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mikehit
mikehit e2 Member 45761 forum postsmikehit vcard United Kingdom9 Constructive Critique Points
5 Feb 2013 - 3:45 PM

The problem is that 'tax' is short so fits on a newspaper's front page (the editor of the Sun in the 80s admitted that when the Community Charge was proposed, they used the phrase 'Poll Tax' for precisely that reason even though it was nothing of the sort), and it is emotive so it makes a great shortcut to get people disagreeing with it before they even understand the issues. Effective but in the end, lazy.
As any politican, journalist or PR person will tell you, using words effectively is half the battle.

Last Modified By mikehit at 5 Feb 2013 - 3:47 PM
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5 Feb 2013 - 3:45 PM

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brian1208
brian1208 e2 Member 109963 forum postsbrian1208 vcard United Kingdom12 Constructive Critique Points
5 Feb 2013 - 3:55 PM


Quote: As any politican, journalist or PR person will tell you, using words effectively is half the battle.

spot on Mike and, if you repeat a lie often enough it becomes accepted as truth, which is another of the tools in the politicians' kit box.

thewilliam
5 Feb 2013 - 11:12 PM

Somebody has to pay the bill for the misdeeds of the banking fraternity.

It certainly won't be the rich and powerful so that leaves the poor and vulnerable!

strawman
strawman  1021991 forum posts United Kingdom16 Constructive Critique Points
6 Feb 2013 - 12:01 AM

But William the funding hole they are trying to close is not the banking hole it is the one where state funded activities cost more than the tax raising revenue. i.e. as a country we are spending more than we can raise in taxes. Something has to give. We as a country need to look at increasing taxes, reducing public service wages and pensions, deferring retirement age etc. It is not going to be popular, but the sooner we wake up and face that the better. The mistakes of the last 20 years need to be paid for.

Sorry, but I cannot see any way forward that does not involve reducing our national debt. Our markets are pretty well saturated and we still think in terms of ever growing markets so you see this borrow to grow message. You see these messages of double or treble dip recessions, it just looks like a flat economy to me with noise ripples. The majority of people have benefited from too light a tax burden since the 90's so now we have to recover that and our standards of living need to slip back as well.

It is a clumsy way of treating the problem but they do need to place limits on housing benefit.

Last Modified By strawman at 6 Feb 2013 - 12:02 AM
Paul Morgan
Paul Morgan e2 Member 1214383 forum postsPaul Morgan vcard England6 Constructive Critique Points
6 Feb 2013 - 2:35 AM


Quote: Sorry, but I cannot see any way forward that does not involve reducing our national debt

Maybe the government could start making more jobs available for us Brits, and at the same time freeing up a whole lot of property, stimulating growth.

779HOB
779HOB  2985 forum posts United Kingdom
6 Feb 2013 - 6:43 AM

I am not an economist by any means but I think one thing that needs to be done is to give people like me the confidence to spend. I may be looking at this in very simple terms but growth can surely only come from demand. I have a good job and make okay money from photography too. I have disposable income I guess, not loads but I have money in a savings account and I add to it each month.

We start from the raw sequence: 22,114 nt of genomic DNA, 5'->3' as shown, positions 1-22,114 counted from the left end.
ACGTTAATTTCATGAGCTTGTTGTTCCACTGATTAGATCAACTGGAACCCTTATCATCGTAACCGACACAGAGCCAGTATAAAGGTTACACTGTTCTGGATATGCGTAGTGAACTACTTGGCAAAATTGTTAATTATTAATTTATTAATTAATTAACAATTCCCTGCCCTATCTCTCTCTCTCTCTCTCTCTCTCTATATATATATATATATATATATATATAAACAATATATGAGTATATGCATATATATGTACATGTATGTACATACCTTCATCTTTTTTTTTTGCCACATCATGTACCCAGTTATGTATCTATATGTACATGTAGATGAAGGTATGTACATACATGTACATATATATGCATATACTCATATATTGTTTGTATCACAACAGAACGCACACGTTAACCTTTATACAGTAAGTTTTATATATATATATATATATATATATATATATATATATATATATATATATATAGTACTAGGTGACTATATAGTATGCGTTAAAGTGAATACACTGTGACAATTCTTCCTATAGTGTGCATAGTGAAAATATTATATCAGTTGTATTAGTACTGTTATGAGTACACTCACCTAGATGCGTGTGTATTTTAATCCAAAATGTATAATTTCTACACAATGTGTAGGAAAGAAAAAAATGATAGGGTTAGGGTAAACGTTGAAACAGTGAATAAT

Normally I would be spending it on kit or clothes or travel, eating out etc....... But this money isn't now being spent mainly because I don't know if I will need to live off it at some point in the future. I am planning to spend some of it on an X100s but that's not going to stimulate growth!

I am not the only person I am sure who has money sitting in a bank I know others I work with doing the same. The cost of living is going up and pay isn't matching this so we save our spare money just in case out gas, water, food, diesel and electric bills become to high to cover with our salaries.

I can see that cuts need to be made - I work in the public sector and there is waste and things are getting better. I can see that a lot has been done to make this happen. But what I haven't seen is anything to build consumer confidence. Maybe that's the next step but that maybe the hardest step. It will take a lot, and I am not even sure what would, to make me feel safe in spending again.

brian1208
brian1208 e2 Member 109963 forum postsbrian1208 vcard United Kingdom12 Constructive Critique Points
6 Feb 2013 - 7:19 AM


Quote: But what I haven't seen is anything to build consumer confidence. Maybe that's the next step but that maybe the hardest step. It will take a lot, and I am not even sure what would, to make me feel safe in spending again.

I'm simple person and my mental image of the state of peoples' confidence is that its a little like realising that you have had a massive spending spree and enjoyed yourself over the past few years maxing out all your credit cards, then the bank sends you the credit card bill and a warning that you need to pay it off within the next year.

Until now you have just been paying off the interest payments so the debt is still building until the capital is also paid down but you can't really afford to do that witthout cutting back hard on everything but the essentials

Confidence to start spending will only return once you see that your outstanding debt is down to one months salary, after which you will feel safe to start spending again but maybe this time without maxing out the credit cards

In the meantime you keep getting all these payday lenders tempting you to consolidate all your debts by taking out yet another loan, at exorbitant interest rates (look to those who believe this country can spend its way out of debt)

As I say, a simple man's approach to our current problem but having lived through several of these recessive boom and bust cycles I do believe its not far out